Monday, April 20, 2009

A State Of Play Brings Down One Of It's Own

Movies about the high jinks of Washington politics are a Hollywood favorite, some are better than others while some remain a mystery. Hollywood has this idea that when they make mysteries they have to spell out everything or the viewers will not understand, this is like a connect the dots movie, we are lead to each clue one at a time, in a reasonable order, its an idea of major studios that we will walk out unhappy if the bad guy gets away, so instead we are given paint by number movies where the good guy wins and the surprises are few and far between. The only mystery here is the mystery of why this movie was even made. In "State Of Play" the story is a little of both, it is made to showcase the stars talents but not to make the viewer think to hard.

On the morning of a new Congressional hearing led by popular congressman Stephen Collins (Ben Affleck) his investigation's lead Research Assistant Sonia Baker (Maria Thayer) falls in front of a train on her way to the hearings. Also, a petty thief is gunned down in an alley, along with a man delivering pizza, how they are connected no one can see, YET. A news reporter for the Washington Globe, Cal McAffrey (Russell Crowe), is investigating the shooting when he hears about the congressional aides death. Being an old college roommate of Congressman Collins, the Globes foul mouthed editor, Cameron Lynne (Helen Miren) wants McAffrey on the story bad, she tries to backdoor him by sending the Washington Globe's blogger newbie, a recent college grad, Della Frye (Rachel McAdams) to question McAffrey about his former dorm buddy Congressman Collins. Congressman Collins is taking a high-profile position as a champion against a private corporation called PointCorp which will have taps on the entire workings of American phones, e-mails, and all private information. It appears to be very clear right from the start who is behind the death of both the aide and the thief, how they tie in is STILL a mystery.

Of course there is conflict between the two friends, it seems McAffrey has slept with Anne Collins (Robin Wright Penn). McAffrey begins to look into this story when Congressman Collins comes to his apartment and tells him, that yes the two were sleeping together, but he thinks that if he gets out in front of the story he will be ok. McAffrey gets Della to join him into looking into the story, Della goes to the hospital where the third shooting victim is now waking up, the guy who was delivering pizza's and was shot, is a pivotal witness. She walks into his room when shots are fired through the window killing the pizza driver as he lies in the bed. Stephen goes to Rep. George Fergus (Jeff Daniels) for help, Fergus is the man who handles scandals on the hill. As McAffrey and Della get more facts about the case, they realize that there is a structured network of former soldiers that have been trained into a mercenary group-for-hire and now are employed by a division of the corporation Collins is questioning in Congress. The man responsible for the killings, Robert Bingham (Michael Berresse) is getting closer to both reporters.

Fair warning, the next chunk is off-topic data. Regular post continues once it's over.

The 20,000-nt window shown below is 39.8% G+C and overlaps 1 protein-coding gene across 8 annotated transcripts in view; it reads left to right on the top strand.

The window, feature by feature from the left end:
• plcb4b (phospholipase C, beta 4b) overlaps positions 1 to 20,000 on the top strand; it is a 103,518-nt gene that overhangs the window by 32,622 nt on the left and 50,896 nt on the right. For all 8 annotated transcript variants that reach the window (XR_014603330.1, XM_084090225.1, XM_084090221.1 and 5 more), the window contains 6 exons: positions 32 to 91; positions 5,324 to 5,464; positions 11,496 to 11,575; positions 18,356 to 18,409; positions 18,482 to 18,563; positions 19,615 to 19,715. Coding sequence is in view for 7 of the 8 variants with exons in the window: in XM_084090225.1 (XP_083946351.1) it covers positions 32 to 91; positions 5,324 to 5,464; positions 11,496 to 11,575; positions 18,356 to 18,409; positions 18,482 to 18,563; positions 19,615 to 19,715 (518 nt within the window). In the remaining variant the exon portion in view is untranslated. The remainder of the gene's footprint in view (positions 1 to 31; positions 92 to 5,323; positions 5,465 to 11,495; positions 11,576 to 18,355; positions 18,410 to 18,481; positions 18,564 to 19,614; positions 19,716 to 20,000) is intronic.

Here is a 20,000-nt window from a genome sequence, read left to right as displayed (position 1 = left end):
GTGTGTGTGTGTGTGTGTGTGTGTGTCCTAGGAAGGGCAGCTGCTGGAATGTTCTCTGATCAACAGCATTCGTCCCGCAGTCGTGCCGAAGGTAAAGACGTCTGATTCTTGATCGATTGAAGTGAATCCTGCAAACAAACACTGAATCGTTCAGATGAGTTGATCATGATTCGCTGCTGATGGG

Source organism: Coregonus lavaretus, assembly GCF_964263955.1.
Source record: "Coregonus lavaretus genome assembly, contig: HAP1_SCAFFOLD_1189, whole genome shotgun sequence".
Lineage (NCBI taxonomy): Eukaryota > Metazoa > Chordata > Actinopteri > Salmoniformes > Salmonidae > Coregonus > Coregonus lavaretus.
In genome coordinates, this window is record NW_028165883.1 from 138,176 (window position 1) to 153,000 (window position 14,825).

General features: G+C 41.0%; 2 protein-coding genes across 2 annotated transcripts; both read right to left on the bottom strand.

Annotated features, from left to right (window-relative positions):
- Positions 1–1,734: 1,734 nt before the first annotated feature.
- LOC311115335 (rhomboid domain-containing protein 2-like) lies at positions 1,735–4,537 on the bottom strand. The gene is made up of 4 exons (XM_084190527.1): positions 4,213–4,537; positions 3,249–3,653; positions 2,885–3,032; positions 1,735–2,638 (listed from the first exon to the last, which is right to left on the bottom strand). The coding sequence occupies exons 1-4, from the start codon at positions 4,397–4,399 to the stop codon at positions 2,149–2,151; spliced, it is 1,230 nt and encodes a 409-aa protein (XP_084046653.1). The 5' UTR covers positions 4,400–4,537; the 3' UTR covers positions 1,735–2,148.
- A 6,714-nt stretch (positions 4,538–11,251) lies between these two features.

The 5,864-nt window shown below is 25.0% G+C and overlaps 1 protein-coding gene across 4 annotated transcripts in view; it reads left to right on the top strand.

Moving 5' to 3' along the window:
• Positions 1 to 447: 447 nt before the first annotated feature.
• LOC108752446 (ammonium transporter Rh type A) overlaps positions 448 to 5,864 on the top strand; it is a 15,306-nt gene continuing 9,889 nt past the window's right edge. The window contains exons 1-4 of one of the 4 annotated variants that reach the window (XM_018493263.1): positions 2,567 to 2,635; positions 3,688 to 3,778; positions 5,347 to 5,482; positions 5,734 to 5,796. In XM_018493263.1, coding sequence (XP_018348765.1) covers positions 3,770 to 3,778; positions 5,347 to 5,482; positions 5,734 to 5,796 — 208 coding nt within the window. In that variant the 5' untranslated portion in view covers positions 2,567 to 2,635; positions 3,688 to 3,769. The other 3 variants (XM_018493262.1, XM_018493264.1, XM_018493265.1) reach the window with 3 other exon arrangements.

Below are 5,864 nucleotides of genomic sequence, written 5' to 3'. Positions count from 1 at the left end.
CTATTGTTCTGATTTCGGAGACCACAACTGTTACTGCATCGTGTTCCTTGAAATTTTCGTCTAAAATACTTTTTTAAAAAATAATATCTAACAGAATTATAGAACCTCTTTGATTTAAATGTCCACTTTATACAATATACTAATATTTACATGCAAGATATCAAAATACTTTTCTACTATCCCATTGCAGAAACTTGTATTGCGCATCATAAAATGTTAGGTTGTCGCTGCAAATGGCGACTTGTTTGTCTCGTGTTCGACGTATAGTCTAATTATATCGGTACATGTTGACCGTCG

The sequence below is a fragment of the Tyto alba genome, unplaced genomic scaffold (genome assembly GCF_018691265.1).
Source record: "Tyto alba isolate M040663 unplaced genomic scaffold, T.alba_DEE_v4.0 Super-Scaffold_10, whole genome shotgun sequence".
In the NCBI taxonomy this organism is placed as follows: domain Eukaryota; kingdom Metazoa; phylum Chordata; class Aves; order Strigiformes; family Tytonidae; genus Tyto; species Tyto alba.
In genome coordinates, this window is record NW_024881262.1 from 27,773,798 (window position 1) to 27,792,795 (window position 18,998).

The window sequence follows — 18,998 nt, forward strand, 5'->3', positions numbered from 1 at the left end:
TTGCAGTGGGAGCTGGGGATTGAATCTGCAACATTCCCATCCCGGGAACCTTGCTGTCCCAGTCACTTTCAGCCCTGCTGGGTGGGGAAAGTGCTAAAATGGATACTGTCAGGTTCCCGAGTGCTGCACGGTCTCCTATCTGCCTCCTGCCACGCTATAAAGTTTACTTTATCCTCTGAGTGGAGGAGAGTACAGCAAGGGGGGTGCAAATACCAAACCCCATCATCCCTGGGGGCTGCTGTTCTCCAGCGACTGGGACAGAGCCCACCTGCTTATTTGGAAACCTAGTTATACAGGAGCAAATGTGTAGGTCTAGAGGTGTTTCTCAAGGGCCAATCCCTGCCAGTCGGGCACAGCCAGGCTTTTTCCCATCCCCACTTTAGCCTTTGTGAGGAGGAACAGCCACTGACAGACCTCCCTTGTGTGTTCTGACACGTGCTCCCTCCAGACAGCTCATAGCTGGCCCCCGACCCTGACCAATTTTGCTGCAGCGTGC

When McAffrey goes to question a man he thinks is on the inside, he is met by Bingham, running to the buildings garage, WHY does the guy who is running away always run where its enclosed and dark? McAffrey is chased and fired on by Bingham, of course since he is the good guy he escapes. Going to the police with some information, now that Vernon Sando (Dan Brown), has been killed. Det. Donald Bell (Harry Lennix) thinks that the reporters wasted his time. Not only did they endanger themselves, but because they hid the information, the pizza driver is now dead. McAffrey gets a Pointcorp Ad Executive, Dominic Foy (Jason Bateman) to give up some information about Sonia and Stephen, that rocks what the reporters thought was going on. Getting Stephen to commit his story to the paper, McAffrey thinks it's now over, that the story will break about Pointcorp, and the company will stop trying to kill everyone. When Stephen comes in and the story comes out, McAffrey and Anne share a minute alone, when Della and McAffrey are done writing the story they meet and share a couple drinks, they are talking about the case when something Anne said crashes through the muck in McAffrey's brain.

Now he knows who is behind the killing and he thinks he knows why, McAffrey knows that Bingham is the killer, but now he knows who sent him out, he confronts the man and tells him that he knows the truth, that he has to turn himself in or that McAffrey will call the police. When McAffrey leaves the building and is walking to his car he is surprised to find himself confronted by Bingham. The police arrive in time to save McAffrey, and make the arrests to close the case.

This movie does bring to mind the Watergate story, and looks like all the other Hollywood Newsroom type movies, yet I still give State Of Play a 3 and on my avoidance scale a 1, there are better movies coming, so wait a few weeks and catch this one at your leisure in your home.

State Of Play is rated PG-13 for some Violence, Language Including A Sexual References, and Brief Drug Use
Running time is 1 hr. 58 mins.

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